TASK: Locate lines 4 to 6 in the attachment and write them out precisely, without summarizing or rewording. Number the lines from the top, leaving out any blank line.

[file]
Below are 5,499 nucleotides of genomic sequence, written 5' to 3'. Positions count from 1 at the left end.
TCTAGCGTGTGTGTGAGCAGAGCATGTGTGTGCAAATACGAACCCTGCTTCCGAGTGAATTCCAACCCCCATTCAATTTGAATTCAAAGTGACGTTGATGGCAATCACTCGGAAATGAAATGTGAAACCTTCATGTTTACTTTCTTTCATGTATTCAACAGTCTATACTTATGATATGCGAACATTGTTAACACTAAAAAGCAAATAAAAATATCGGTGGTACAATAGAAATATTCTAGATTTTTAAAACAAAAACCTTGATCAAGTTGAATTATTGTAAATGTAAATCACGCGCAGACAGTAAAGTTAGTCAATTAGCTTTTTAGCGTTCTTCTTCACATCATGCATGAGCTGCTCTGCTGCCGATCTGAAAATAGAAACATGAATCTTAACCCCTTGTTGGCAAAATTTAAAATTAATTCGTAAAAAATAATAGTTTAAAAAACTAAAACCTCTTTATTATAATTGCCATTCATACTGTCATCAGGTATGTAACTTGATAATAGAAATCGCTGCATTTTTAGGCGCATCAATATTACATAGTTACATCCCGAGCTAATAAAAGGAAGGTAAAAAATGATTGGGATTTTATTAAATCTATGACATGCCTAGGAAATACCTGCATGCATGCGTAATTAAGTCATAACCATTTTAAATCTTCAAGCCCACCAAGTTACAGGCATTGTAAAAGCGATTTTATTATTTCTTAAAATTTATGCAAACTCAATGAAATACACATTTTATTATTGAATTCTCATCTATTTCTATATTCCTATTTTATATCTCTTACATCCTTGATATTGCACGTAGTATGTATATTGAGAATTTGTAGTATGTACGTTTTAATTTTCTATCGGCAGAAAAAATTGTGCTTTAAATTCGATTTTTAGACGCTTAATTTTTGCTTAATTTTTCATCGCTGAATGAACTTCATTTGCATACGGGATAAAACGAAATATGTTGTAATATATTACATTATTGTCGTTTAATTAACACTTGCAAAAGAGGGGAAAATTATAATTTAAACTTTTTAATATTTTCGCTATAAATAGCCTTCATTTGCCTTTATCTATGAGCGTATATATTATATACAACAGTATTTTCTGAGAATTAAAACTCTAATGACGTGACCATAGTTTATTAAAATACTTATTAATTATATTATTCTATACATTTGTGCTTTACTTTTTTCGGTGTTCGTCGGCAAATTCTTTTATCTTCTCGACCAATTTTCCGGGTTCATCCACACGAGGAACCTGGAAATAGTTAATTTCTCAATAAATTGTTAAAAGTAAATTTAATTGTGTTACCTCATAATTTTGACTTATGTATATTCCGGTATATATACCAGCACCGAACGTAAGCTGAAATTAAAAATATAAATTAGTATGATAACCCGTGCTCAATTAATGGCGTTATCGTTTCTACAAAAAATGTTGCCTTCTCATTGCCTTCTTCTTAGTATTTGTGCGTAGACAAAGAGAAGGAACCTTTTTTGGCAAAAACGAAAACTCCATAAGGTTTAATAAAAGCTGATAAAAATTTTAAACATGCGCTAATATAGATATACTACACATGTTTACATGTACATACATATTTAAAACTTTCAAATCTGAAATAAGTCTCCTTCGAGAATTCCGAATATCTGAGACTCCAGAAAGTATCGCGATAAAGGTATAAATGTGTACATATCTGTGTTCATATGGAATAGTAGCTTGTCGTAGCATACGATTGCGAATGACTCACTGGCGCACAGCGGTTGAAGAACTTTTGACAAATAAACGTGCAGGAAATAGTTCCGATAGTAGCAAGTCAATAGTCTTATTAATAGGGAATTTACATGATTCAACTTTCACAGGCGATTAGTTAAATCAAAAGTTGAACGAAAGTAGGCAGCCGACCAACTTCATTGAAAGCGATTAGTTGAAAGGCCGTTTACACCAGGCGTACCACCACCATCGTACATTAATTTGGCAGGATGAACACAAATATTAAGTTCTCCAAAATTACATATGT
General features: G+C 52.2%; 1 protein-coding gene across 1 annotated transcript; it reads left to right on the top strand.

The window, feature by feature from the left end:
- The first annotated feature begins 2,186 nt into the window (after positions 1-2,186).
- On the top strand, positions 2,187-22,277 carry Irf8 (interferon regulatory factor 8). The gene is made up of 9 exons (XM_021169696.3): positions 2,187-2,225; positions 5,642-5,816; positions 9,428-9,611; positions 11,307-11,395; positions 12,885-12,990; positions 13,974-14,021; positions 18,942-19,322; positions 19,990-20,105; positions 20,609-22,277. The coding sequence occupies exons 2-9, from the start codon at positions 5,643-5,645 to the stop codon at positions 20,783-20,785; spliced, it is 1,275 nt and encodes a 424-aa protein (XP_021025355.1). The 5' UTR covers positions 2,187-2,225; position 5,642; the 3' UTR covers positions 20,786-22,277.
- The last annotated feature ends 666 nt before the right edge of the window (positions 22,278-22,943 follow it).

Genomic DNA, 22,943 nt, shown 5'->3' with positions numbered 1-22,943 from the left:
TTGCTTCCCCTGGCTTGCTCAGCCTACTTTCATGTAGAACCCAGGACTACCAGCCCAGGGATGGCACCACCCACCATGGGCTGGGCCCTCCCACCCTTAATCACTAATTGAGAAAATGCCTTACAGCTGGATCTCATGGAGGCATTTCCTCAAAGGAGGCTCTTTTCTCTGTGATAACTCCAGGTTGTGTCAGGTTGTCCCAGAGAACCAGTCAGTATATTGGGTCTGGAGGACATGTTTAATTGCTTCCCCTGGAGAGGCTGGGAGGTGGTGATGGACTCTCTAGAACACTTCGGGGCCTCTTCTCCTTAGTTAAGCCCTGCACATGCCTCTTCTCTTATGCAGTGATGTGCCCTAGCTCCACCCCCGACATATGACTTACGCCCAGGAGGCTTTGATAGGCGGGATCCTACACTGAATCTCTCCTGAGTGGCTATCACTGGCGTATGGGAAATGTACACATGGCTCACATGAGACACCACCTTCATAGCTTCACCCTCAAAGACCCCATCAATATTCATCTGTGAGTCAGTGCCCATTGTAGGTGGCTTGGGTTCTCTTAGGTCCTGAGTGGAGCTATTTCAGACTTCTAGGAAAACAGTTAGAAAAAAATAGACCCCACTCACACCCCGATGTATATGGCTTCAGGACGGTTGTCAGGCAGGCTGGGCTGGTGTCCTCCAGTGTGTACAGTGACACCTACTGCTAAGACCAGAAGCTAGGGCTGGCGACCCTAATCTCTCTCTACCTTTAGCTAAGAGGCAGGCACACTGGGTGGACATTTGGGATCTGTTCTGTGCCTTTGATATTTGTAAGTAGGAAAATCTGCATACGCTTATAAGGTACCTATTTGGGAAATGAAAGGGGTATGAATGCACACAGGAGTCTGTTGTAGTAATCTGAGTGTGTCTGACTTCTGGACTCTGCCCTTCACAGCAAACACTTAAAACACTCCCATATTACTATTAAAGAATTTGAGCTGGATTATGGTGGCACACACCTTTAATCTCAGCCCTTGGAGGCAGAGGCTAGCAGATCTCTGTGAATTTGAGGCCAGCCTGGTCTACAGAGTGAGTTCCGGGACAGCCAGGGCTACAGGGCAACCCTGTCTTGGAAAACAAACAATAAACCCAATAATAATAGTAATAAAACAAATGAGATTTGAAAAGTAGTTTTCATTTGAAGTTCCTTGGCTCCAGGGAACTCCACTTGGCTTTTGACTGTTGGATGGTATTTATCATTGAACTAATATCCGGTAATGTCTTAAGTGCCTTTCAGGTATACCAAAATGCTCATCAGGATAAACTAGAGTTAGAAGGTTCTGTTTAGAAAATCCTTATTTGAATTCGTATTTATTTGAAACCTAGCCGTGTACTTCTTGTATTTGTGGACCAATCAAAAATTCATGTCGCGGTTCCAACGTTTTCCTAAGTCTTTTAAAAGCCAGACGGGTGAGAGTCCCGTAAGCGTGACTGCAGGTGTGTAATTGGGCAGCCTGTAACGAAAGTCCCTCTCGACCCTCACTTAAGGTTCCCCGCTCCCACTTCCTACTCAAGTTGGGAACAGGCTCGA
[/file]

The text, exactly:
The window, feature by feature from the left end:
- The first annotated feature begins 2,186 nt into the window (after positions 1-2,186).
- On the top strand, positions 2,187-22,277 carry Irf8 (interferon regulatory factor 8). The gene is made up of 9 exons (XM_021169696.3): positions 2,187-2,225; positions 5,642-5,816; positions 9,428-9,611; positions 11,307-11,395; positions 12,885-12,990; positions 13,974-14,021; positions 18,942-19,322; positions 19,990-20,105; positions 20,609-22,277. The coding sequence occupies exons 2-9, from the start codon at positions 5,643-5,645 to the stop codon at positions 20,783-20,785; spliced, it is 1,275 nt and encodes a 424-aa protein (XP_021025355.1). The 5' UTR covers positions 2,187-2,225; position 5,642; the 3' UTR covers positions 20,786-22,277.